they were able to visit local offices and get advice from the
9. There are serious concerns over the reduction
in accessibility of services that some of the most vulnerable
people in communities rely upon. DWP have been making these changes
in local services with no assessment having been made on how local
client groups will be affected. For example, there has been no
assessment made of the impact office closures and restricted services
will have on the more isolated rural communities where there is
difficulty in traveling long distances with very little public
transport links to alternative service providing facilities.
10. Learning and Skills Councils have provided
a key source of learning and skills opportunities for many workers
across a range of industries over recent years and are a key driver
behind delivering the Government's skills agenda. The current
"Agenda for Change" programme in the LSC aims to see
a reduction of 1,300 posts by June 2006 creating an organisation
of 3,400. A previous period of restructuring only formally came
to an end in February 2005 with the loss of 800 posts. PCS is
extremely concerned over the impact these staff reductions will
have on the LSC's future ability to deliver the Government's skills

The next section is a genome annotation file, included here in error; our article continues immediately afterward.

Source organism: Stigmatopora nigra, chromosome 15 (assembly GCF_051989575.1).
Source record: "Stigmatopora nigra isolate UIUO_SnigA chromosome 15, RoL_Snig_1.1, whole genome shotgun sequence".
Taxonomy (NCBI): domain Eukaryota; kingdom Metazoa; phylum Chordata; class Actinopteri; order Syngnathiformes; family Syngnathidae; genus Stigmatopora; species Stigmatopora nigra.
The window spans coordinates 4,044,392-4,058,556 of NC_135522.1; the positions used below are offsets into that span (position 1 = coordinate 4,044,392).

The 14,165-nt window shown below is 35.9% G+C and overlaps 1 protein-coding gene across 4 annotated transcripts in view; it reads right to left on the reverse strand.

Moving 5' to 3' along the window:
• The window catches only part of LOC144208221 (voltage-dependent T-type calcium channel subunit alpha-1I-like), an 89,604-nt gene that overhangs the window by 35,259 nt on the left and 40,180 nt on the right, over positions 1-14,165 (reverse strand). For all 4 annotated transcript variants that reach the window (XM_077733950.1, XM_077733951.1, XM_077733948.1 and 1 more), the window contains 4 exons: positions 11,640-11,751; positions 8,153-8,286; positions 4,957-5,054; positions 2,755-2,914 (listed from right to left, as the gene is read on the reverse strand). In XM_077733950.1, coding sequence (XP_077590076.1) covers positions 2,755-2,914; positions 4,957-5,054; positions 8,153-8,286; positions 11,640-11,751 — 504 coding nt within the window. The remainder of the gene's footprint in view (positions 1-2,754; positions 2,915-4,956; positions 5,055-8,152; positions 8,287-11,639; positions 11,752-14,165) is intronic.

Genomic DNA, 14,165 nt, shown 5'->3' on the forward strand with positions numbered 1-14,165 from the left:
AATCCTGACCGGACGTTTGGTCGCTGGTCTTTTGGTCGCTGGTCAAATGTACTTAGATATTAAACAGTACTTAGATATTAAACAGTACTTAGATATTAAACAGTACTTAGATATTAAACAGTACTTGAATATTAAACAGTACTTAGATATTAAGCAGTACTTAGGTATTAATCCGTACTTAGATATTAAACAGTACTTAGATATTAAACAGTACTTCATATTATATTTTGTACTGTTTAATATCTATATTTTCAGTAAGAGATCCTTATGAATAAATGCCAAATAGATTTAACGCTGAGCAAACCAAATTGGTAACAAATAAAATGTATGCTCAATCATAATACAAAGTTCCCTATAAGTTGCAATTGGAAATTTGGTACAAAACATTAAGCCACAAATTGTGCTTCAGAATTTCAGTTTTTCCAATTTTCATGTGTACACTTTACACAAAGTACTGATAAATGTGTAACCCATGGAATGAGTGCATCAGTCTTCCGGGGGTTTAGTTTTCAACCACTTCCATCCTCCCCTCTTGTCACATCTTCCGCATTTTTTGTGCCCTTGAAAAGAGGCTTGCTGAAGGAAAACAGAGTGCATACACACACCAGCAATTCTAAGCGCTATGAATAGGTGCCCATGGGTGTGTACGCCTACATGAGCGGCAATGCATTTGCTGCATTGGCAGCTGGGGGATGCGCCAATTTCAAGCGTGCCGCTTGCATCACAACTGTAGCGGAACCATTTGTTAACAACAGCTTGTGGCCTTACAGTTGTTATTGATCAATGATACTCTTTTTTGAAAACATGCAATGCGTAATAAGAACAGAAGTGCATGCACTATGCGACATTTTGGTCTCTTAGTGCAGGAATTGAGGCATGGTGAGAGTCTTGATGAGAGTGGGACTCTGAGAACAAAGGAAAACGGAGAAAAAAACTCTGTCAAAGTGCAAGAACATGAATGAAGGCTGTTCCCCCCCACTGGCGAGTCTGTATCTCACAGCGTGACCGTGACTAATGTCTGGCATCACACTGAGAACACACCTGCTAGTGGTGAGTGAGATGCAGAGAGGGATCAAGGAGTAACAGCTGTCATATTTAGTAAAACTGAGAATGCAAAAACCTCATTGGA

11. PCS members who work in the Regional
Development Agencies (RDA's) and Government Offices in the regions
play a key role in co-coordinating and delivering regional investment
and strategies. Civil Servants in Equality Commissions, Department
of Trade and Industry (DTI), Advisory Conciliation and Arbitration
Service (ACAS), DWP and Government Offices are key drivers in
anticipating the demographic changes that will impact upon the
gender and ethnicity of the UK workforce over the next decade.
They are critical to ensuring businesses and local communities
recognise and embrace these changes in order to deliver sustainable
growth, community cohesion and tackle social exclusion.
12. PCS believes that there is the need
for a serious debate about whether the future of regional governance
is seen merely as a delivery mechanism for central government
or whether it is about making policy. PCS believes that all of
the considerations around the future of regional government must
be underpinned by transparent systems of democratic governance
accessible to local communities. We are concerned that the emphasis
on outsourcing of central and local government activities to private
contractors undermines the ability to ensure effective public
accountability of key local services and we are not convinced
that an inevitably lengthy round of local and regional reform
would produce realisable and beneficial change for local and regional
13. We believe that delivering sustainable
communities in the immediate future is linked directly to the
quality and effectiveness of stakeholder involvement and that
PCS and other trade unions have a key role to play in that as
important partners whose role must be re-enforced and strongly
built into the fabric of current structures for managing future